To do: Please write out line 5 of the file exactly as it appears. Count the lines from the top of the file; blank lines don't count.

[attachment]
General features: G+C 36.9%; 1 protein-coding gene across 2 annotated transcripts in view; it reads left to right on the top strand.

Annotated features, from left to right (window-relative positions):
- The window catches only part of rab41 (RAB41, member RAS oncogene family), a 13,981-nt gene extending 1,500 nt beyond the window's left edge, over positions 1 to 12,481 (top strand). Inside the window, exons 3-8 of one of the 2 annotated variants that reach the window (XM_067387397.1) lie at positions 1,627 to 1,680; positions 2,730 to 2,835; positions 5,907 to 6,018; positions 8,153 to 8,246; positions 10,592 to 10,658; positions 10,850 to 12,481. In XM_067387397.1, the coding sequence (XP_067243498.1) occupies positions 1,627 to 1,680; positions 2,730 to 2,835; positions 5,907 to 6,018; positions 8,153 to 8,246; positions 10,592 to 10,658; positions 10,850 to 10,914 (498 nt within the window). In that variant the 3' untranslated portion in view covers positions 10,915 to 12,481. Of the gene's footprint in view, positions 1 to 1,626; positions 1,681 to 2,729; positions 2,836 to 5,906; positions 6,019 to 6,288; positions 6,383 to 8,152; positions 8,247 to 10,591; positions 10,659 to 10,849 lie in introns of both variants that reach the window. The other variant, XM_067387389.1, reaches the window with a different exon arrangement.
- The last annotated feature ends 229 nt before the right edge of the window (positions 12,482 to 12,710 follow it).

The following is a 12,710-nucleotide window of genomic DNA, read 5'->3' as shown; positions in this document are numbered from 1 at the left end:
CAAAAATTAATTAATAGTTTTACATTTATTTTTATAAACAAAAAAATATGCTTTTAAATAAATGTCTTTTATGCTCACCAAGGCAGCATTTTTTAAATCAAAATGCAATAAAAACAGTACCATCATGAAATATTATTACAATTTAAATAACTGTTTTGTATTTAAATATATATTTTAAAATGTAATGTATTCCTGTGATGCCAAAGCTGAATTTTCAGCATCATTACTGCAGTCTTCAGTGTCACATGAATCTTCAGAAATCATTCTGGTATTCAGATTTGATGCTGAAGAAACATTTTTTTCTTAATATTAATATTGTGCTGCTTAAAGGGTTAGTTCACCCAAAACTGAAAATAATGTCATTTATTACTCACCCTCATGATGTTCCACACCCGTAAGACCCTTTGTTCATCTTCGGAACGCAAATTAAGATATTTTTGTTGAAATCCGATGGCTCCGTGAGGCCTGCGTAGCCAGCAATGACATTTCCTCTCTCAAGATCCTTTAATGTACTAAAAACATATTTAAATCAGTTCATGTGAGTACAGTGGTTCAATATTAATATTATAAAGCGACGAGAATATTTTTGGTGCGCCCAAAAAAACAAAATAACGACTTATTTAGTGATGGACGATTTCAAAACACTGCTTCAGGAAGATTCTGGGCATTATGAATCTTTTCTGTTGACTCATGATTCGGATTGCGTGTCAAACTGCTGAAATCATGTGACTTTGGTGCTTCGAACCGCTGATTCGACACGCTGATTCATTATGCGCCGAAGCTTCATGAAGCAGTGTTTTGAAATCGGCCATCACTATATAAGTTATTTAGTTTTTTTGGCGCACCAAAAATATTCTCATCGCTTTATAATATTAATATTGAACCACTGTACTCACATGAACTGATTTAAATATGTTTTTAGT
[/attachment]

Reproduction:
The following is a 12,710-nucleotide window of genomic DNA, read 5'->3' as shown; positions in this document are numbered from 1 at the left end: